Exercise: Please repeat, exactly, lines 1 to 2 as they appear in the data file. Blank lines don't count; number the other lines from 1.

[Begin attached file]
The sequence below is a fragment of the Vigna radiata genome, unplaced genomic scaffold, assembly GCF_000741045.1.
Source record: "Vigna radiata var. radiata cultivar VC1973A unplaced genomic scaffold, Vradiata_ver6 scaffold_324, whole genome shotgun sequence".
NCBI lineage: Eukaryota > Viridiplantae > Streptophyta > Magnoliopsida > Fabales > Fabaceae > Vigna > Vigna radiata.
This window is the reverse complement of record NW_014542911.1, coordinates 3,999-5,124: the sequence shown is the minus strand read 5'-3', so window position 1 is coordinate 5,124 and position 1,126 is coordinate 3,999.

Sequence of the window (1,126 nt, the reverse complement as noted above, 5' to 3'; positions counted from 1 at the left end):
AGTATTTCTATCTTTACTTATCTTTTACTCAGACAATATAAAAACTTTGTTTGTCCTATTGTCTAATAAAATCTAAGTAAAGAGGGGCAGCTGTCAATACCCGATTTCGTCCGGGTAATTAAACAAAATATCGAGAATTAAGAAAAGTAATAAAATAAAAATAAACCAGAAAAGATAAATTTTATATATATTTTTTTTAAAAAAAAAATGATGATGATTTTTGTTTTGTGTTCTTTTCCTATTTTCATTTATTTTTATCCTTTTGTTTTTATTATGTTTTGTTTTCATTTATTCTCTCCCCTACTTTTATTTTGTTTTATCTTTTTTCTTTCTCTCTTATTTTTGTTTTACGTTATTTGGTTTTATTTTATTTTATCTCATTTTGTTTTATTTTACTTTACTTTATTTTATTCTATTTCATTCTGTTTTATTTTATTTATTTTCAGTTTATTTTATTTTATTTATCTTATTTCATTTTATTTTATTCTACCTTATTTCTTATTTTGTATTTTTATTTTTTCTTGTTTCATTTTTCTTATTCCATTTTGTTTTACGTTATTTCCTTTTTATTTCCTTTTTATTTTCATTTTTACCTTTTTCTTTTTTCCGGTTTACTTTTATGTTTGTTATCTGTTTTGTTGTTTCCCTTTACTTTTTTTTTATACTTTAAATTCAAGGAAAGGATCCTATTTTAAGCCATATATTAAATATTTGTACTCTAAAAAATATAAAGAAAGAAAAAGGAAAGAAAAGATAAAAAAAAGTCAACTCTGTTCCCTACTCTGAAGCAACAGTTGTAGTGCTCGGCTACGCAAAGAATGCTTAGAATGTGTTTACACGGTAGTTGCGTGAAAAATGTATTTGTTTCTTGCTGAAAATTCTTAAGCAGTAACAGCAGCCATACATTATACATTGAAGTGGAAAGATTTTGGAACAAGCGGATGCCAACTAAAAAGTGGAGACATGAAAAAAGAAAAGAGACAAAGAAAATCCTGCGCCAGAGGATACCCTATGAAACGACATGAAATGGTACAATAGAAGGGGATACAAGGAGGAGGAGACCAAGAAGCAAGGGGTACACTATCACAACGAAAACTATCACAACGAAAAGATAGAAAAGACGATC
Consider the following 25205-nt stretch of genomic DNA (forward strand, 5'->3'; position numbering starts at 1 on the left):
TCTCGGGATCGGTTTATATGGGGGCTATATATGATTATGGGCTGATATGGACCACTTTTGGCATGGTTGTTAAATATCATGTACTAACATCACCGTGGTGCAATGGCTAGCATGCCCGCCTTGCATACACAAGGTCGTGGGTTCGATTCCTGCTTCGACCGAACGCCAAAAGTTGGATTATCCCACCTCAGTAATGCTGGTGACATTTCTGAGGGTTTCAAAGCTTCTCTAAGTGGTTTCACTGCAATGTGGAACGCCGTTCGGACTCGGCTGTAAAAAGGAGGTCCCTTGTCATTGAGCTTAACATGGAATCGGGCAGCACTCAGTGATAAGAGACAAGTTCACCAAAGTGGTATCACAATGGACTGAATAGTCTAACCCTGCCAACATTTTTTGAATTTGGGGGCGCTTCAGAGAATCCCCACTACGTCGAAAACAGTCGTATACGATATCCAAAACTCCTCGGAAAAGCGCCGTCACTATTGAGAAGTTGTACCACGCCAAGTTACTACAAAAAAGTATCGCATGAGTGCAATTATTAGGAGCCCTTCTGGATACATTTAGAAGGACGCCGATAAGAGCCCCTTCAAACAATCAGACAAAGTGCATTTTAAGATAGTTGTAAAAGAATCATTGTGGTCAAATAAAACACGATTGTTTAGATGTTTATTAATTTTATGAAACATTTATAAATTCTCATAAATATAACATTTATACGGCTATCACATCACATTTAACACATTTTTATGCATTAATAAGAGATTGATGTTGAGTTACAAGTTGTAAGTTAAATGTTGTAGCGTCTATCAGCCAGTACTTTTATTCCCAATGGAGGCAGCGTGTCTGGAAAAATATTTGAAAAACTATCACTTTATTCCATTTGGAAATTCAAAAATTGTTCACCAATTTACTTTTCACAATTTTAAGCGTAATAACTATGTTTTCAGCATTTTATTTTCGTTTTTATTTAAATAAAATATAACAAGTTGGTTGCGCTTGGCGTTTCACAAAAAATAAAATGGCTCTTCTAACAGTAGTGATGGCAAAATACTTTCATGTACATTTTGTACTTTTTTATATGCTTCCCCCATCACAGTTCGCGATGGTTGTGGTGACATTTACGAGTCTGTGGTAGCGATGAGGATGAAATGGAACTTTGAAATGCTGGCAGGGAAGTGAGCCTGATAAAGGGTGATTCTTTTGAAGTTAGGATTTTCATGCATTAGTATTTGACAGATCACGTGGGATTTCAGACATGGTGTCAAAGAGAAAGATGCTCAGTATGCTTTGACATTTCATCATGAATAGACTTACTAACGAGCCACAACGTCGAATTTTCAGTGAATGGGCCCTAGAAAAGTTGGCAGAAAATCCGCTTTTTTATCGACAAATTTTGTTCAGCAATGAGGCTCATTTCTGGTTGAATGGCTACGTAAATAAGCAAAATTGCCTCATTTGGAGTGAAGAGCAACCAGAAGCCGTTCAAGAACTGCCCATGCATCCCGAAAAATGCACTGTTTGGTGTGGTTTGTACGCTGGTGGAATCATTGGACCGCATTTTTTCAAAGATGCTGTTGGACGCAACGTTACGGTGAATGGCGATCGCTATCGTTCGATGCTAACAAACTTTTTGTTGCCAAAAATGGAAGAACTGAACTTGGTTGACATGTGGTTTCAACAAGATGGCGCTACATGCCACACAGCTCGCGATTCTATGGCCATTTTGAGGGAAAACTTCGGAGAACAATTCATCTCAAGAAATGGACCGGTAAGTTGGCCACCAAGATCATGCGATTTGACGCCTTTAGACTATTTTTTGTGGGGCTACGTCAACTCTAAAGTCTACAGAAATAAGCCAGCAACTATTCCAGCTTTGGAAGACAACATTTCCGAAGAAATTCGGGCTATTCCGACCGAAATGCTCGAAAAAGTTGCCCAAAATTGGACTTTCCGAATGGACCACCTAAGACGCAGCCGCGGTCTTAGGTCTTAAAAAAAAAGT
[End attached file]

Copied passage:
The sequence below is a fragment of the Vigna radiata genome, unplaced genomic scaffold, assembly GCF_000741045.1.
Source record: "Vigna radiata var. radiata cultivar VC1973A unplaced genomic scaffold, Vradiata_ver6 scaffold_324, whole genome shotgun sequence".